The latest study by Accenture predicts that by 2035, we will no longer evaluate a country’s economic growth based on its capital, but on its degree of maturity in Artificial Intelligence.
Accenture has released a recent study called Why Artificial Intelligence is the Future of Growth. Its two authors, Mark Purdy and Paul Daugherty, examined the reasons for the annual decline in the GDP of mature economies.
When many economists around the world gave a poor outlook and concluded that end of growth and prosperity, Accenture’s study shows a little less pessimistic and has faith in the power of new technologies in the field of work and economy.
Indeed, it would seem that when the artificial intelligence has reached a sufficient degree of maturity, it will cause a real revolution of labor. Not only should it change its nature but also change the relationship of men to machines. Our daily tasks will be completely changed, especially with the arrival of new tools. These will allow companies to interact differently with their customers but also to increase productivity and creative opportunities on the part of employees.
We already begin by measuring the scope of Artificial Intelligence at e-commerce level with conversational bots. But Artificial Intelligence will gradually enter the industrial sectors with more efficient machines or autonomous vehicles. For example, BMW is also collaborating with the Chinese digital giant Baidu, and Ford is currently developing Artificial Intelligence software with MIT and Stanford University.
Accenture and Frontier Economics looked at the economies of twelve developed countries (including France, the United States, the United Kingdom, etc.) and their growth forecast. From there, they then calculated the impact of Artificial Intelligence on the productivity of firms in each country.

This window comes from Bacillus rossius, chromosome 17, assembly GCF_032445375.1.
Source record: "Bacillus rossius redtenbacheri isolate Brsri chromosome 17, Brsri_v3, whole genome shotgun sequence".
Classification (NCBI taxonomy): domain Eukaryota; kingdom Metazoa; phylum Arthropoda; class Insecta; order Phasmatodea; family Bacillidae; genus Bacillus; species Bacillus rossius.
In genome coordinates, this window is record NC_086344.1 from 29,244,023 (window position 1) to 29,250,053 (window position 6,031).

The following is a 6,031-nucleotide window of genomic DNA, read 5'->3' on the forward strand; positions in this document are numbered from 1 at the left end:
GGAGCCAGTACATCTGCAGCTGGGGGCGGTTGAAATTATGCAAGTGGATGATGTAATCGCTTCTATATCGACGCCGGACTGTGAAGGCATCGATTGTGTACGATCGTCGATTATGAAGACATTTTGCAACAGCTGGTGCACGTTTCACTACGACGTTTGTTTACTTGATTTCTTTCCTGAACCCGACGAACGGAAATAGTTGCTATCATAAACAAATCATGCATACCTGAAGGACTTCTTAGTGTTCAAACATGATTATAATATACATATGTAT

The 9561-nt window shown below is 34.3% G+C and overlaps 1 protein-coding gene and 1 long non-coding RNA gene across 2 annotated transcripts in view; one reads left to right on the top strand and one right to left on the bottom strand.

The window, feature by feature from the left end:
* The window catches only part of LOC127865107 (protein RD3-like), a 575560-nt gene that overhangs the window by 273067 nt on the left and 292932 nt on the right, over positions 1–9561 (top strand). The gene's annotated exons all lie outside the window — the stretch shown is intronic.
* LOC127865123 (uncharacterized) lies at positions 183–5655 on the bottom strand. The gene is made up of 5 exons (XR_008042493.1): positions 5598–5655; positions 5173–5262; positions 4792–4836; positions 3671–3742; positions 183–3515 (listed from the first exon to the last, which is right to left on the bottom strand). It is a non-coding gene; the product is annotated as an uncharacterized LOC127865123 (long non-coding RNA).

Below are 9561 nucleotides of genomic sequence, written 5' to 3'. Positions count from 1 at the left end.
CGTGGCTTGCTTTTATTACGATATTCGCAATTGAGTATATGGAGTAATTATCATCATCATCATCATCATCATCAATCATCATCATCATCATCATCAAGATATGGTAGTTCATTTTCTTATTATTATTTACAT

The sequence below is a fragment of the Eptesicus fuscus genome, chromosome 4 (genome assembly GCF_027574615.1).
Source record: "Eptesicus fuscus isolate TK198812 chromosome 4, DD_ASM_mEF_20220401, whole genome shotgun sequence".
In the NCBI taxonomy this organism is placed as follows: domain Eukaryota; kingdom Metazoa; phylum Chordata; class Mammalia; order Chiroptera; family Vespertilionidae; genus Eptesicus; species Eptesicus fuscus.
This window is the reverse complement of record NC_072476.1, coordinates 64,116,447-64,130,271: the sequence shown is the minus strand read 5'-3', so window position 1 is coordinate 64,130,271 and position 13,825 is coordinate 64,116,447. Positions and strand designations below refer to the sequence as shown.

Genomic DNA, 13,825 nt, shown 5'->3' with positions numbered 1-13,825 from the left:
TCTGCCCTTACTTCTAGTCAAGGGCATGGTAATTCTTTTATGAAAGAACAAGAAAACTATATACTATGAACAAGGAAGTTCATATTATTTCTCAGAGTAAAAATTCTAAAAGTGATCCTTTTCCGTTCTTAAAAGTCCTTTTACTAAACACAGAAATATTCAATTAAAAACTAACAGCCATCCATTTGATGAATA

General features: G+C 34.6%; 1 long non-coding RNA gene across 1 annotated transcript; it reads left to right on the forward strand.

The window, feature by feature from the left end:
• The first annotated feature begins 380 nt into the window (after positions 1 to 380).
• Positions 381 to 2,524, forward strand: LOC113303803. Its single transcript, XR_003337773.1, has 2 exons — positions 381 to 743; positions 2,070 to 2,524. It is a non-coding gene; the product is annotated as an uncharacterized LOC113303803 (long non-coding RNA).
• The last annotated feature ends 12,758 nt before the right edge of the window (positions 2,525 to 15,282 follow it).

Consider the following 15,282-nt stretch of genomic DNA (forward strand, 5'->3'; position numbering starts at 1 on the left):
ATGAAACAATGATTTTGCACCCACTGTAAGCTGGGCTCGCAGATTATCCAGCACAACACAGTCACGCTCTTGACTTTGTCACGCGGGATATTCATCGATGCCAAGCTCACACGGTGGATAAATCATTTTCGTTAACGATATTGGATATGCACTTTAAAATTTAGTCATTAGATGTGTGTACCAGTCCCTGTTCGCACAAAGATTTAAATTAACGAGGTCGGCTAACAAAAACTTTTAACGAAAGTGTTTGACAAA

Their results have shown that Artificial Intelligence could increase their growth rates by 2035, which could reach nearly 40% increase rate in some countries. It predicts that United States will generate the most impressive growth with Artificial Intelligence, with a forecast of 4.6% of GDP by 2035 compared to 2.6% today, a gross value added of 8,305 billion dollars.
But what about the consequences for employment? Although the study does not capture the impact of the arrival of Artificial Intelligence, it seems that some lower-skilled jobs are intended to disappear.
“As a result robots are poised to march off the assembly lines where they perform narrowly defined repetitive tasks and into the wider world of work. Innovations such as driverless vehicles and drones could displace swaths of jobs in transport and delivery. Administrative and support roles in offices are also up for grabs. A report from accountancy firm Deloitte in 2015 depicted multiple robots as ‘a virtual workforce—a back-office processing center but without the human resources.’” (fortune.com)
Artificial Intelligence is indeed led to “kill” certain professions but it also creates more qualified jobs. The question is still sensitive, however, and must require awareness, especially decisions from politicians. In terms of ethics, it will also be necessary to lay down rules and limits on the autonomy of Artificial Intelligence.